It’s Never Been Charity: Why Hiring Veterans Is Smart Business for the Staffing Industry

Patrick Beharelle

President and CEO, TrueBlue

Patrick Beharelle has served as president and chief operating officer of TrueBlue, a $3 billion publicly-traded company focused on staffing, workforce management and recruiting, since May 2015, and was recently promoted to chief executive officer of TrueBlue. Previously, he served as executive vice president and chief operating office of TrueBlue’s Workforce Management Group since June 2014.

We had the chance to connect with Patrick Beharelle, the president and chief executive officer of TrueBlue and a huge proponent of hiring veterans. He’s not only managed to empower veteran candidates within TrueBlue and its subsidiaries, but has also helped many of TrueBlue’s Fortune 500 clients create sustainable veteran hiring practices within their organizations. We spoke to Patrick to learn more about these initiatives and get his advice on how staffing leaders can institute similar programs.


RIX: Why is this issue so close to your heart?

PB: I never served in the military, but my father did two tours of duty in Vietnam and I come from a military family. As a child I was exposed to some of the challenges my father had, and saw the challenges that a military family experiences.


RIX: What are some of the challenges that veterans have in finding work?

PB: Translating their skills is probably the hardest part. I go to a lot of job fairs for veterans as part of the Hiring Our Heroes program, for which I sit on the board. Sometimes veterans struggle to understand the value they could provide in the private sector. For instance, I was talking to a veteran and I asked him, “what do you want to do?” And he said “I’ll do anything.” I looked at his resume and saw that he had a CDL and had driven big rigs in Iraq and Afghanistan. Those jobs pay $60-$90k a year if you want to drive big rigs, and there’s a shortage of qualified drivers in the United States. You shouldn’t be taking a job that pays $12 an hour when you can make five times that much. Another challenge is that a lot of companies say they want to hire veterans; and I sincerely believe that leadership wants that, but at the hiring manager level, the rubber hits the road. That’s the biggest challenge. Often hiring managers don’t have the training or experience to determine what constitutes a meaningful military accomplishment, looking at military resumes almost like they were written in a foreign language. For instance, they may have no idea what a silver star signifies. PeopleScout, which is part of TrueBlue, has been very involved in helping veterans translate their military skills into a private sector resume and understand what they can bring to the private sector. We’ve also helped companies with their hiring process. A lot of companies say we want to hire more veterans but they don’t know how to do it. We’ve helped drive up their veteran hiring stats by up to 400%.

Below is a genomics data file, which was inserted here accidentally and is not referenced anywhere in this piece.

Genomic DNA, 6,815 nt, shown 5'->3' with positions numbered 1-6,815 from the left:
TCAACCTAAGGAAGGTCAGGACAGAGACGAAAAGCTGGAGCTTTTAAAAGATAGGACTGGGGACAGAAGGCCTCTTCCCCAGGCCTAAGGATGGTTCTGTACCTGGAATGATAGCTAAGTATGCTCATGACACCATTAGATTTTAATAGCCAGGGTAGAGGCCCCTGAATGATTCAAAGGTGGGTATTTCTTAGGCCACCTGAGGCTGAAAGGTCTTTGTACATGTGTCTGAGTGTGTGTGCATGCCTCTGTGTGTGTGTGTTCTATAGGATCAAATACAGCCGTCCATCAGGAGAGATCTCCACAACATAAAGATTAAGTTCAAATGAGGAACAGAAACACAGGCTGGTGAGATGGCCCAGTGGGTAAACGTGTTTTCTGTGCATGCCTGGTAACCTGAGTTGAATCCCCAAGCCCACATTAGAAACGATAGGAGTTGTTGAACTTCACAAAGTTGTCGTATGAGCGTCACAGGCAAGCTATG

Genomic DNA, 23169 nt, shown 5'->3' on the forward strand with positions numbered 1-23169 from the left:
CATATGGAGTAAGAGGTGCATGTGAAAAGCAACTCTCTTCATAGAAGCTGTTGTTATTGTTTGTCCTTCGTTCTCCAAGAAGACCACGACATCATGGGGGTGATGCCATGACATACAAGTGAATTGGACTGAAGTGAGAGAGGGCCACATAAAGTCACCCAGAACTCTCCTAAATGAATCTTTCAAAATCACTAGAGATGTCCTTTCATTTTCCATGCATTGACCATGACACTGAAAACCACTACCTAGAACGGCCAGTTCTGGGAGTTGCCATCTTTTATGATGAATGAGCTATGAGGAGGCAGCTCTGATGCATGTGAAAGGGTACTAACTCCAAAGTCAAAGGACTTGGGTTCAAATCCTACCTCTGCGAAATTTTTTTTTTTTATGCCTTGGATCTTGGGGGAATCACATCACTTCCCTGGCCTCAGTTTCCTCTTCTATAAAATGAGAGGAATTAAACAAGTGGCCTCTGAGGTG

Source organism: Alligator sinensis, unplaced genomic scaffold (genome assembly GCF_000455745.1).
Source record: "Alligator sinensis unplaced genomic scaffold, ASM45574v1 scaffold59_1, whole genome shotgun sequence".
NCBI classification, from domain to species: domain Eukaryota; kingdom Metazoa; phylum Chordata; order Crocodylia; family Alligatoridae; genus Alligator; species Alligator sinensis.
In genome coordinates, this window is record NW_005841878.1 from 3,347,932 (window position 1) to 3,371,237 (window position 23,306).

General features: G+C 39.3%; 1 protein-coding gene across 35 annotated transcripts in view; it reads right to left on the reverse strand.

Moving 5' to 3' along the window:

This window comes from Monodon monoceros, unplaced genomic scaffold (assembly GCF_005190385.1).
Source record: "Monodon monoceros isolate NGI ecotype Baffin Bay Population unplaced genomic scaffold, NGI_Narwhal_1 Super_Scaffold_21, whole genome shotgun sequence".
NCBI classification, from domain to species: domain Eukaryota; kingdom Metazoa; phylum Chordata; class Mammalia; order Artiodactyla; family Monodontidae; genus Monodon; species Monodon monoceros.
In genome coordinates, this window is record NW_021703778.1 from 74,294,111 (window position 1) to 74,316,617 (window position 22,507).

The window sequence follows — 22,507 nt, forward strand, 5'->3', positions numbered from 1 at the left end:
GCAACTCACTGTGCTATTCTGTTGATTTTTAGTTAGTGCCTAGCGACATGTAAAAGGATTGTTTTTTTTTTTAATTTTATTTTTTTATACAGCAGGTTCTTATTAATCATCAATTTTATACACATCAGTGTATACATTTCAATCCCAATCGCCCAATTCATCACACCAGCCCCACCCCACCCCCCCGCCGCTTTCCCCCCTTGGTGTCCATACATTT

We’ve done that by changing how we source candidates. We source in veteran-rich environments like military job fairs, military bases. We work with job boards for veterans and military spouses. We fill our pipeline with veteran candidates. Next, we’ve changed the hiring process for many of our clients to flag veterans at the beginning of the process. We can’t give them preferential treatment, but we can give them priority treatment. We’re not going to move someone along who isn’t qualified – that would not be appropriate. But we can give qualified veterans priority access, so they’ll be the first ones called back for an interview. We do this internally and help our clients mimic this process. We hire 350,000 people on behalf of our clients, who have outsourced their recruiting to us, so we are responsible for making sure our clients have achieved their hiring objectives.


RIX: Is it more a lack of knowledge that holds back veteran hiring? Or misconceptions in the marketplace?

PB: It depends on the client. Everyone has their own opinions and biases. Some people worry about PTSD or things of that sort, or they view people with a military background as rigid and not necessarily creative. You get misconceptions for sure. But if you think about the amount of training and readiness for leadership that they receive in the military, it’s disproportionately high compared to someone of their age cohort in the private sector. At 20 years old, you’re handling equipment worth millions of dollars. You’re put in a high-pressure environment in a warzone. Your responsibility, leadership, ability to collaborate, at such a young age is unparalleled. A lot of people that age are fresh out of college and haven’t had any work experience. But a 22-year-old veteran who has served for four-to-five years have leadership skills that are valuable to the private sector.